Vote Banks and Future of Secularism In India
This is a bank that gets talked about when elections are around the corner but where the investments are votes and not money! However, there is no regulator unlike our traditional banking or insurance systems.
The other day, our Prime Minister Shri Narendra Modi in his election campaign at Palakkad, considered food granary of Kerala, alleged that the ruling Left Demcratic Front (LDF) and Congress led United Democratic Front (LDF) is playing 'vote bank politics' to fatten their pockets. Whether it meant money or votes is not clear. However, National Democratic Front alliance also cannot absolve itself from vote bank politics as their Hindutva ideology attacks the pluralist nature of the country.
How vote banks are created?
India's diversity of culture, religion, languages and trade lends itself to various kinds of vote banks for political parties. It may be a minority religion or major religious groups or marginalised communities such as dalits, fishermen, farmers group such as those involved in rubber plantations, caste denominations and business groups. Unless political parties cater to their interests and desist from making remarks that offend such communities, a large percentage of votes can turn out against them in elections. Even candidates in some places are chosen on the basis of caste and communal considerations as it improve the chances of winning the elections.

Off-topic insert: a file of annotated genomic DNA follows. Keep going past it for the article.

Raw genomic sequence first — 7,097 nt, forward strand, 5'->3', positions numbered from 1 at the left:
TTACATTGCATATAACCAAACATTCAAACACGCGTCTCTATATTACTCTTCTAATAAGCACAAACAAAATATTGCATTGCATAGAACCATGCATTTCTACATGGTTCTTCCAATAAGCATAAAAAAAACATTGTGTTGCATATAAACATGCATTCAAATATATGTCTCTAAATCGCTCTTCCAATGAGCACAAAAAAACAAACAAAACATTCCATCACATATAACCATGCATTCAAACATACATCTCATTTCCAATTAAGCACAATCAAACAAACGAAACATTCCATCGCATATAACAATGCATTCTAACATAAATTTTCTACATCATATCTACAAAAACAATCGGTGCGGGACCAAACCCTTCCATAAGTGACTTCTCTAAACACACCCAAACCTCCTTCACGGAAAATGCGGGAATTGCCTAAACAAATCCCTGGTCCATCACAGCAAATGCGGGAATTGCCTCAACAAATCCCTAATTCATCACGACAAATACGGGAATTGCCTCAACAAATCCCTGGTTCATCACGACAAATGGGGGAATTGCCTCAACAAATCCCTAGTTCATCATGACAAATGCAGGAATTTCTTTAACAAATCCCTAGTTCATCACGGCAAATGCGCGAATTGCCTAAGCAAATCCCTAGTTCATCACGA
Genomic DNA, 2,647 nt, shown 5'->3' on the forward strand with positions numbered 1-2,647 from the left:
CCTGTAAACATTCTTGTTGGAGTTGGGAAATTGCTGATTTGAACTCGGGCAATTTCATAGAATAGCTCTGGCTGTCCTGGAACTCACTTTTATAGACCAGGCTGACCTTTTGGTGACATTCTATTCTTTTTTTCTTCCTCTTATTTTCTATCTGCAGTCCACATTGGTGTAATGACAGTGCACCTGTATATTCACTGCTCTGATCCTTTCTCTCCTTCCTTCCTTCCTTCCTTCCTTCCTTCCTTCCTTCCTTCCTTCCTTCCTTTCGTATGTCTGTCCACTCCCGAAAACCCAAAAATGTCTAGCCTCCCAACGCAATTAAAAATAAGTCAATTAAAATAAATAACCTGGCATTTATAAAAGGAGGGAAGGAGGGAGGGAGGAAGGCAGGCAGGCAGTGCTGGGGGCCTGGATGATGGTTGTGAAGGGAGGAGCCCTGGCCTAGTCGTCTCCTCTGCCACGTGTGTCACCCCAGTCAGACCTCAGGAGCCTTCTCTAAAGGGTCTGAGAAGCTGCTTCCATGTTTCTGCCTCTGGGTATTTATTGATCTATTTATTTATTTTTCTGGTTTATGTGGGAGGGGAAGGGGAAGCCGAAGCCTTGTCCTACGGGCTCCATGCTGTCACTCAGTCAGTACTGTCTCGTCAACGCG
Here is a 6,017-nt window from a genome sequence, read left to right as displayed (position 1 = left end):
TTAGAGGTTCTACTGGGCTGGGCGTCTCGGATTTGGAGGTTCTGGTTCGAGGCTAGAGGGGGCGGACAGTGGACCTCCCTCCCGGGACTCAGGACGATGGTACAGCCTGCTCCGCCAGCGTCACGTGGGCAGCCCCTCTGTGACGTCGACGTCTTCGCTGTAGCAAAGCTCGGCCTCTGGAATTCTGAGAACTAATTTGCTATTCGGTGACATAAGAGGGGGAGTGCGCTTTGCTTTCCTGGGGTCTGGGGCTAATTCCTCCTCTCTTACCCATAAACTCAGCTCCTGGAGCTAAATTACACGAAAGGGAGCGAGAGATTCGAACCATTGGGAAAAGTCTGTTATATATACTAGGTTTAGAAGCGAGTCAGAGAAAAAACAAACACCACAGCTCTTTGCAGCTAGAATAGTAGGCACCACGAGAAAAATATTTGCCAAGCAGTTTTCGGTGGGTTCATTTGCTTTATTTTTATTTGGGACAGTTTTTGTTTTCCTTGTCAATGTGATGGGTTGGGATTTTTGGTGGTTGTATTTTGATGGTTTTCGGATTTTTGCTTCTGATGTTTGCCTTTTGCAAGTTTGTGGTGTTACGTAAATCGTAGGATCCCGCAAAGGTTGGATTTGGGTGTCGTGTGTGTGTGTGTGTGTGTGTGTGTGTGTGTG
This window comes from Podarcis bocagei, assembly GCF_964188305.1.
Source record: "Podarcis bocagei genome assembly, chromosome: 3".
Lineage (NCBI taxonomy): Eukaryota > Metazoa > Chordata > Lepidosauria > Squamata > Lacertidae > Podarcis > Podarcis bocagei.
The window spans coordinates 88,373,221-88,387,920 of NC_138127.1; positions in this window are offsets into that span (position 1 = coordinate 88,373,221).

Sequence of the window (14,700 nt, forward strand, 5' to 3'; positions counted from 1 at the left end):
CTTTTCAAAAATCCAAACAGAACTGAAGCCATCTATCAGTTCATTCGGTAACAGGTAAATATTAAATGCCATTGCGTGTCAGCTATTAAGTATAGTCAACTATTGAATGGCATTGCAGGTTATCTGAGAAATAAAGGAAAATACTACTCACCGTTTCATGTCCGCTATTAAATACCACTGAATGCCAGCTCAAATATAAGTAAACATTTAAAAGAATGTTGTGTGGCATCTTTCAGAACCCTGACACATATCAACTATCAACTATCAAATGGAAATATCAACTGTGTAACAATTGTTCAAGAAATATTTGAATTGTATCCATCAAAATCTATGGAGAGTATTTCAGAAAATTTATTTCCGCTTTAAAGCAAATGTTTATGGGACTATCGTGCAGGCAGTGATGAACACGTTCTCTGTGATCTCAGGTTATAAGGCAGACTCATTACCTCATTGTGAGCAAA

In short vote banks can be categorised broadly into 1) religion or caste 2) minority groups 3) job or vocation related -farmers or planters ( more than 60% of population engaged in this ) 4) business or trade groups.
It is not therefore surprising to find leadership of all major political parties or fronts meeting religious leaders when polls are announced. There are a plethora of interest groups and lobbyists in religion, trade, farming, plantations, Dalit communities that approach the government with their issues. And failure to address those issues can cause a swing in favour of the opposition front or group. Hence, the need to secure the vote banks at all times.
The other day some media houses had published opinion polls giving details about the perception of voters split into Hindu, Muslim, Christians and Dalits about the ruling party and likelihood of them returning to power. This shows the polarization of the society into various groups and how parties need to secure those groups with them.
It is not clear how the vote banks emerged but some attribute the rise of BJP in the last three or four decades from nothingness to becoming strong enough to rule the country due to the appeasement policies of Congress. However, critics of this theory point out that Muslim community hasn’t benefited so far due to appeasement politics as the programmes meant for the welfare of the minorities never reached them. The word ‘ appeasement’ itself has a negative connotation as it gives the impression of doing something to woo more votes or get favour.
Research on Appeasement